6 August 2020

Why are Melbourne’s numbers so stubbornly high?

Clinical COVID-19

Melburnians have now been wearing mandatory face coverings in public for two weeks.

Yet Premier Daniel Andrews yesterday announced another grim milestone in Victoria’s second wave of COVID-19 infections: 725 new cases, a record daily tally for any Australian state since the pandemic began.

Four weeks after Melbourne reintroduced stage 3 restrictions, logic suggests the coronavirus curve should have flattened and begun heading downwards by now. And on July 27, Victoria’s chief health officer Brett Sutton suggested the plateauing figures could represent the peak of the state’s daily case numbers.

But on August 2, Andrews announced Melbourne was moving to even stricter stage 4 restrictions, imposing a night-time curfew and shutting down a swathe of Victorian businesses for a further six weeks.

Read more: Which mask works best? We filmed people coughing and sneezing to find out

Why haven’t masks made a difference?

The premier announced on Tuesday a new deterrent aimed at those who continue to disregard the restrictions: a fine of $4,957, the largest on-the-spot fine applicable in Victoria. People who repeatedly breach the rules can also be taken to court, where the maximum penalty is $20,000.

Proper, widespread use of masks by the public should have made a big dent in coronavirus numbers. So why hasn’t there been a drop in cases?

It can’t be blamed entirely on the government’s response. A portion of the blame also lies with the public.

Philip Russo, president of the Australasian College of Infection Prevention and Control, last week lamented the “really obvious disoedience” displayed by some people, and speculated masks may also have created a false sense of security among the wider public who may view masks as more effective than they truly are.

Andrews said “far too many people” were going to work while sick, labelling this behaviour “the biggest driver of transmission” in the state. The stage 4 restrictions will clamp down heavily on this.

Julie Leask, a social scientist at the University of Sydney, said workers’ reluctance to call in sick was linked to how financially stable they feel, explaining that for casual workers, “isolation after a test could mean no work, less chance you will get a shift in future, and considerable financial stress. In that situation, it’s easy to rationalise a scratchy throat as just being a bit of a cold.”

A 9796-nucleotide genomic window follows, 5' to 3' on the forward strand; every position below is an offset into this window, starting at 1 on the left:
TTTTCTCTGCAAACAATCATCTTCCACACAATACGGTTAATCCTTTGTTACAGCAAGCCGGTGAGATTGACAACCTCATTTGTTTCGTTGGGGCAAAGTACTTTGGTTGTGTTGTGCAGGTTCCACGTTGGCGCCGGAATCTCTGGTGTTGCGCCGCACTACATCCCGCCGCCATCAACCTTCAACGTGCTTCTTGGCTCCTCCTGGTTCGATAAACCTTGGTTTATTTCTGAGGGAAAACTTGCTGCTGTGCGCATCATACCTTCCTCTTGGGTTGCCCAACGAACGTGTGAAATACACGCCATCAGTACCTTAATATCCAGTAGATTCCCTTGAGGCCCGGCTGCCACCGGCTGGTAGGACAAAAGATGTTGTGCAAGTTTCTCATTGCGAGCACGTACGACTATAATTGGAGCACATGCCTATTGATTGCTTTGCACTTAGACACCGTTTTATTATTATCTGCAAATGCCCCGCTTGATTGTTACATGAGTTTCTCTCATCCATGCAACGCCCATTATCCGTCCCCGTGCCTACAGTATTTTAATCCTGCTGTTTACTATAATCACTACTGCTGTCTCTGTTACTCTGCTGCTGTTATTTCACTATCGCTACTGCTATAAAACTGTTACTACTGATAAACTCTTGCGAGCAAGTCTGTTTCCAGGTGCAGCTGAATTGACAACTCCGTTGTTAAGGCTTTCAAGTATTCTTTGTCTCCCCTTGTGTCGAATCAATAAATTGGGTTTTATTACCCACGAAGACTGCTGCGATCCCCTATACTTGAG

Another difficulty is the lag time between when someone is infected and when they start showing symptoms.

What we are seeing now is actually infections from 5-10 days ago. And any public health interventions implemented now will take 5-10 days to show an effect.

Taking this time lag into account, the full effect of mandatory mask wearing will start to be seen this week.

We also know COVID-19 thrives in environments where it can quickly infect large numbers of people – and the recent uptick in cases has largely been driven by workplace transmission which occurred before the stage 4 restrictions came into effect.

Read more: ‘Far too many’ Victorians are going to work while sick. Far too many have no choice

Prime Minister Scott Morrison has announced a $1,500 disaster payment available to workers in Victoria who do not have sick leave and who need to self-isolate for 14 days.

Lax lockdown?

During July’s stage 3 lockdown, Melburnians were under the same restrictions as the original lockdown in March and April. Yet vehicle traffic was almost 20% higher than during the earlier lockdown (albeit well below normal, pre-pandemic levels).

Victorian government epidemiologist James McCaw said people generally haven’t changed their behaviour as much during the second lockdown as they did the first time around.

Nevertheless, there are early signs the stage 4 lockdown is markedly reducing the number of Melburnians who are out and about. On Monday, the first day of the new strictures, pedestrian numbers in the CBD plummeted. Typically, 1,300 people walk across Sandridge bridge during morning peak hour; on Monday it was just six.